Pulp and Dagger

Graphic Novel Review


Xenozoic Tales, Vol. 1:
After the End

2003 - available in soft cover

Written and Illustrated by Mark Schultz.

reprinting: Xenozoic Tales #1-6, plus a story from Death Rattle #8 - 1986-1988, originally published by Kitchen Sink

160 pages

Additional notes: intro by paleontologist Philip Currie; sketchbook.

Published by Dark Horse Comics

Cover price: $14.95 USA

Xenozoic Tales is set hundreds of years in the future, after one of those ill-defined apocalypses that arise in science fiction. The world is now comprised of human tribes, still living much as we do now -- with local governments, and people dressing in familiar styles -- but in the wreck of the ancient cities, with much of our current technology lost to them. Oh, and dinosaurs and other prehistoric creatures roam the earth. And that's the gist of the series: people living with dinosaurs. But not the friendly dinos of, say, "Dinotopia", these are wild beasts, best avoided for the most part.

The protagonists are Jack "Cadillac" Tenrec, an iconoclast who ruffles the tribal government's feathers even as they often call upon him to save the day. He acts as a guide, policeman, and all around trouble shooter when he's not in his garage, retooling classic 20th Century cars. Jack is also something of a self-styled shaman, very much into an ecological, balance-of-nature philosophy. His chief foil is Hannah Dundee, an ambassador from another tribe, very much Jack's equal, and the two bicker so much, you can't help but assume, in true narrative tradition, that they'll eventually end up together.

Mark Schultz's well-regarded comic book series has risen again and again, not unlike the prehistoric creatures that people its pages. Originally published by the now-defunct Kitchen Sink Press, the original issues were later published as Cadillacs and Dinosaurs -- in colour -- by the since discontinued Epic line of comics (an imprint of Marvel Comics); Schultz also licensed it to the short-lived Topps Comics, to produce a series (also under the title Cadillacs and Dinosaurs) by other creators. Hmmm. There seems to be a pattern of mass extinction involving comics companies that publish the series. Dark Horse had better watch out, because it has recently released two TPBs collecting the complete original series in black and white. Along the way, the series also was turned into a network cartoon -- short-lived.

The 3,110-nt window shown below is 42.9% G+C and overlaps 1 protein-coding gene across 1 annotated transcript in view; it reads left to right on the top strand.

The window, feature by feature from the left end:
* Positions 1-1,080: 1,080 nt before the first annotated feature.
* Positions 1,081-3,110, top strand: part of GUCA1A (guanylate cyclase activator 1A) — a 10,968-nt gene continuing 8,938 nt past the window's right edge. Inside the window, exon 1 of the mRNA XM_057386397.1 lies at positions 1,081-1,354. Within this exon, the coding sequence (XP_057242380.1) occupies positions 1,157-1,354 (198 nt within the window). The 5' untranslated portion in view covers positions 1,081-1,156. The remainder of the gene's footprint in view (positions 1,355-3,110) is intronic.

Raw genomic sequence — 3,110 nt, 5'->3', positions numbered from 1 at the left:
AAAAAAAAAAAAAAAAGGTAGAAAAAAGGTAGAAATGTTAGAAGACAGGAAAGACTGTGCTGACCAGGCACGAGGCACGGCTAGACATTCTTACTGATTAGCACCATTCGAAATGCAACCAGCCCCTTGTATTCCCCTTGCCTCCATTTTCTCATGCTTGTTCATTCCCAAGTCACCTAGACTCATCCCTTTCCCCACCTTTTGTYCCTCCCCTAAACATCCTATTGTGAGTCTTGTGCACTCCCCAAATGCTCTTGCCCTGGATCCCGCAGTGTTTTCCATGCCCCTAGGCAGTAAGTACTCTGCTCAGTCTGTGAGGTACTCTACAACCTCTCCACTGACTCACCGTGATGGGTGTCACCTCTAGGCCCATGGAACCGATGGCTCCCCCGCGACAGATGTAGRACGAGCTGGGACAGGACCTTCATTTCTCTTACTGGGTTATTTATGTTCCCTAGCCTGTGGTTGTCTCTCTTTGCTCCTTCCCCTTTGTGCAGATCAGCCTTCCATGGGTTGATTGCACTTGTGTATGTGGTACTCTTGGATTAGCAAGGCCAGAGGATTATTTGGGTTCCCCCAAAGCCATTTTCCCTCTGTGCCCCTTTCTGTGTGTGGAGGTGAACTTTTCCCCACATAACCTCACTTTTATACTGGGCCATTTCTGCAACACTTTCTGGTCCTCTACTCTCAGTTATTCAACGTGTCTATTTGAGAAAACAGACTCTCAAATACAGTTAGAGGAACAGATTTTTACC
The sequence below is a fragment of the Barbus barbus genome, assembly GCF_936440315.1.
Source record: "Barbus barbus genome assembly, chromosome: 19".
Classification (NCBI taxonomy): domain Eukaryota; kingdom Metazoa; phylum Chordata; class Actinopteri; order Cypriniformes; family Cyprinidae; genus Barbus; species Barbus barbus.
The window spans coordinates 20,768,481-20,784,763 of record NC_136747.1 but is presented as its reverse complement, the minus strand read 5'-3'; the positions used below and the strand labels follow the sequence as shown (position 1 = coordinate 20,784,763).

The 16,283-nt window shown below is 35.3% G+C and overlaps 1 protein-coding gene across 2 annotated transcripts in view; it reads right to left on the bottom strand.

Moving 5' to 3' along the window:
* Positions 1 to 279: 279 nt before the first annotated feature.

So why has a series that only produced a little over a dozen issues more than fifteen years ago enjoyed such periodic resurrections?

'Cause it's a lot of fun.

It's clear pretty early in this first of the two volumes that Schultz has a creative vision firmly in his mind. Xenozoic Tales is an unapologetic mix of old and new, of nostalgia and New Age. It's set centuries in the future, but characters dress in safari suits like out of a Jungle Jim comic strip and cruise around in classic 1950s cars. And what exactly is the scientific rationale behind dinosaurs walking the earth? If questions like that bother you, move on. But Schultz isn't just writing and drawing an adventure series...he's writing and drawing an adventure series that seems like the sort of thing we all would've read growing up, but never did. Schultz's art style even borrows from classic past masters like Wally Wood and a bit from Al Williamson (not to mention later talents like Berni Wrightson with his feathery inking). With the evocative illustrative style, Xenozoic Tales kind of seems like it might've been an old EC Comic. Rough n' ready, gruff Jack Tenrec is a pure 1950s hero, and ballsy Hannah is just the kind of foil you'd expect for him.